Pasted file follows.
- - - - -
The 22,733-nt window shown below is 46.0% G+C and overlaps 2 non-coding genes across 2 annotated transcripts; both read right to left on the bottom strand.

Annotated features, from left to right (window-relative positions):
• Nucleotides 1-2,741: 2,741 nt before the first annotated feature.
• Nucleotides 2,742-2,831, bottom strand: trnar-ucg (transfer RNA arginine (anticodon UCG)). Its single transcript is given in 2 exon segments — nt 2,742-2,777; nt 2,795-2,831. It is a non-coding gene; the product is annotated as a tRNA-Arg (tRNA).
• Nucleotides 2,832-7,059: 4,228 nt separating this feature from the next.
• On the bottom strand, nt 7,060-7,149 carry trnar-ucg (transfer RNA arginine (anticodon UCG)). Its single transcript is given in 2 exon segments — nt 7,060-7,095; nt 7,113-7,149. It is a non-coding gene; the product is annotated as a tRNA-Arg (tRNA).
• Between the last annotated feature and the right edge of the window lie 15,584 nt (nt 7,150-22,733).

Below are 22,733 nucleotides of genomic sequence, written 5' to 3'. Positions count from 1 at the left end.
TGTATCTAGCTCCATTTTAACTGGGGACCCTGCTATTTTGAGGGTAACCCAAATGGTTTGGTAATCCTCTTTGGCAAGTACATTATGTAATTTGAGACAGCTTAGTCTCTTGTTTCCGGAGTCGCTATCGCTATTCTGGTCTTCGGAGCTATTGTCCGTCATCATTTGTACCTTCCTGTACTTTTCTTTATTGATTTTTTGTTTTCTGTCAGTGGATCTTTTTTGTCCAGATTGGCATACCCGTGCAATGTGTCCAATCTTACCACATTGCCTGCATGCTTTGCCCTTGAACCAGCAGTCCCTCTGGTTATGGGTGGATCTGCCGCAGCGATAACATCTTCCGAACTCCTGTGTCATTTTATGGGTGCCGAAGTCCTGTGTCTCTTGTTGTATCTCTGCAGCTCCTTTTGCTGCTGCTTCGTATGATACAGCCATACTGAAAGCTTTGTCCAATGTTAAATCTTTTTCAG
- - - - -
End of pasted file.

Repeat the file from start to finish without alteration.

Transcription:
The 22,733-nt window shown below is 46.0% G+C and overlaps 2 non-coding genes across 2 annotated transcripts; both read right to left on the bottom strand.

Annotated features, from left to right (window-relative positions):
• Nucleotides 1-2,741: 2,741 nt before the first annotated feature.
• Nucleotides 2,742-2,831, bottom strand: trnar-ucg (transfer RNA arginine (anticodon UCG)). Its single transcript is given in 2 exon segments — nt 2,742-2,777; nt 2,795-2,831. It is a non-coding gene; the product is annotated as a tRNA-Arg (tRNA).
• Nucleotides 2,832-7,059: 4,228 nt separating this feature from the next.
• On the bottom strand, nt 7,060-7,149 carry trnar-ucg (transfer RNA arginine (anticodon UCG)). Its single transcript is given in 2 exon segments — nt 7,060-7,095; nt 7,113-7,149. It is a non-coding gene; the product is annotated as a tRNA-Arg (tRNA).
• Between the last annotated feature and the right edge of the window lie 15,584 nt (nt 7,150-22,733).

Below are 22,733 nucleotides of genomic sequence, written 5' to 3'. Positions count from 1 at the left end.
TGTATCTAGCTCCATTTTAACTGGGGACCCTGCTATTTTGAGGGTAACCCAAATGGTTTGGTAATCCTCTTTGGCAAGTACATTATGTAATTTGAGACAGCTTAGTCTCTTGTTTCCGGAGTCGCTATCGCTATTCTGGTCTTCGGAGCTATTGTCCGTCATCATTTGTACCTTCCTGTACTTTTCTTTATTGATTTTTTGTTTTCTGTCAGTGGATCTTTTTTGTCCAGATTGGCATACCCGTGCAATGTGTCCAATCTTACCACATTGCCTGCATGCTTTGCCCTTGAACCAGCAGTCCCTCTGGTTATGGGTGGATCTGCCGCAGCGATAACATCTTCCGAACTCCTGTGTCATTTTATGGGTGCCGAAGTCCTGTGTCTCTTGTTGTATCTCTGCAGCTCCTTTTGCTGCTGCTTCGTATGATACAGCCATACTGAAAGCTTTGTCCAATGTTAAATCTTTTTCAG